The goal of this tutorial is to introduce you to Dreamcast game development. It's meant to be a small slice of what game development can be like, concentrating more on the technical side of the equation than the creative side. With fans who want to dabble in homebrew, there never seems to be a loss for creativity anyways. This guide will walk you through making a breakout clone for the Sega Dreamcast. Breakout was the very first game I ever made using QBasic, several decades ago. Breakout is such a simple game to get your feet wet with - there is really no AI, the rules and mechanics are simple, and we can concentrate most of our energy on actually getting the to know the Dreamcast environment.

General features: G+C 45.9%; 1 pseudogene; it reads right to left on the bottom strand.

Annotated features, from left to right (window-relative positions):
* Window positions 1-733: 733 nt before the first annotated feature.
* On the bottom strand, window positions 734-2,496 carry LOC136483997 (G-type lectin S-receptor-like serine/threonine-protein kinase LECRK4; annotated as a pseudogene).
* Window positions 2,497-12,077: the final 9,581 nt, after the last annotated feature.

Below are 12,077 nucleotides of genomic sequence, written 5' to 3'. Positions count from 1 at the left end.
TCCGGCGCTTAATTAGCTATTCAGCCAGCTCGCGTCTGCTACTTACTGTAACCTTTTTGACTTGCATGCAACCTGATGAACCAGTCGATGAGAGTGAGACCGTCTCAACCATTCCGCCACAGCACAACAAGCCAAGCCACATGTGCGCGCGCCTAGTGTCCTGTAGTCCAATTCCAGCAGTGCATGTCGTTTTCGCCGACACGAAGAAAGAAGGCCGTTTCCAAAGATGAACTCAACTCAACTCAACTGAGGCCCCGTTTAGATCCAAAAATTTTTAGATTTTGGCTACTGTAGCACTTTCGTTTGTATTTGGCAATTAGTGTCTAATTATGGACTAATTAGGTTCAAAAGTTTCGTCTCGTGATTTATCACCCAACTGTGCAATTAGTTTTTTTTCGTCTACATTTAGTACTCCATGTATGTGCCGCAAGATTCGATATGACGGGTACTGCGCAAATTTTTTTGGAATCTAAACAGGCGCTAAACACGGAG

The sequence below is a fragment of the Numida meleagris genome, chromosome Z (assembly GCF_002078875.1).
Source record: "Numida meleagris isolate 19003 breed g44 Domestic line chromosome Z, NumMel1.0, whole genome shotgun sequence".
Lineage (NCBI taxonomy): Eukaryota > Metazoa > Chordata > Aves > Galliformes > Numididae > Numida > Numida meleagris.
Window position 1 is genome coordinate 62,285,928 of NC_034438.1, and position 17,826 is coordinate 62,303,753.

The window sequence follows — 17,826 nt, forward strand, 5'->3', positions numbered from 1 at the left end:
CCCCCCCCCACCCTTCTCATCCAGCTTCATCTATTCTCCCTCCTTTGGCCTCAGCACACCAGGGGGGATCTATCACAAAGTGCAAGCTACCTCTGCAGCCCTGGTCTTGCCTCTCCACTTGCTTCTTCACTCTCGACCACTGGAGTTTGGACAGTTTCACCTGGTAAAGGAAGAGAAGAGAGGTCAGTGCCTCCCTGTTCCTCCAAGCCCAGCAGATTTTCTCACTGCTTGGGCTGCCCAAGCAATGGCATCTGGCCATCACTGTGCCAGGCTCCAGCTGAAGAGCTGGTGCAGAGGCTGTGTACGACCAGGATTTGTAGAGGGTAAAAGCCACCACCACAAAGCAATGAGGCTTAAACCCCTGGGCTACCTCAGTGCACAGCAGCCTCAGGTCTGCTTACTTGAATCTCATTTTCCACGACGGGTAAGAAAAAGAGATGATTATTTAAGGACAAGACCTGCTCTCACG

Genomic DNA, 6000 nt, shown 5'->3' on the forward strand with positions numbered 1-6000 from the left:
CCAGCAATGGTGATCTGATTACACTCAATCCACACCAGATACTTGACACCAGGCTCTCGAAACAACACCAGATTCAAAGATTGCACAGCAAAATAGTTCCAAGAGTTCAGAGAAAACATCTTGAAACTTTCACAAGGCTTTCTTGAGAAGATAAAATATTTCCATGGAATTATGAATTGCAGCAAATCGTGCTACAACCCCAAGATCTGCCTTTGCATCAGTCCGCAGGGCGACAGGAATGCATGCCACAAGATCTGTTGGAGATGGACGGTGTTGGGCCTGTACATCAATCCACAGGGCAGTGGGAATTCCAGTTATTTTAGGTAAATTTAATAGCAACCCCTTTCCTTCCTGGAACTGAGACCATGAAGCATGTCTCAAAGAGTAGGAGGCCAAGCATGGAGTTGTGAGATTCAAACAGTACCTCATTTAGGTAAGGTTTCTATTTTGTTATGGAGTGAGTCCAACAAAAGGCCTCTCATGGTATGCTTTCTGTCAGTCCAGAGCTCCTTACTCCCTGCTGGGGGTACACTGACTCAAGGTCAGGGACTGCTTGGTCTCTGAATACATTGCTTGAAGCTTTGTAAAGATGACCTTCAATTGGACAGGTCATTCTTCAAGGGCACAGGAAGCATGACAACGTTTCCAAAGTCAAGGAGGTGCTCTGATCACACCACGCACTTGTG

This guide will walk you through every step, from you having no tools on your PC (Windows or Linux) at all to running the game on your Dreamcast. Along the way, it will discuss optimization, and teach techniques that can apply to more than just Dreamcast programming. It will also walk you through the creation of tools we will need to make our Dreamcast game, that help us interact with the hardware on deeper levels.

Be mindful, though, that while this is a guide for beginners, a degree of basic programming knowledge will be assumed, but the point of this topic is for beginners to ask questions as we progress through this project to help understand what very basic development is like. I'll also try to explain the logic of what is going on as best as possible. Additionally, I make no claim to being the world's best coder and I'm still pretty new to Dreamcast Development in general, so if my code is embarrassing or I'm doing something all wrong, please feel free to correct me. In the end, this tutorial is for my own benefit as well.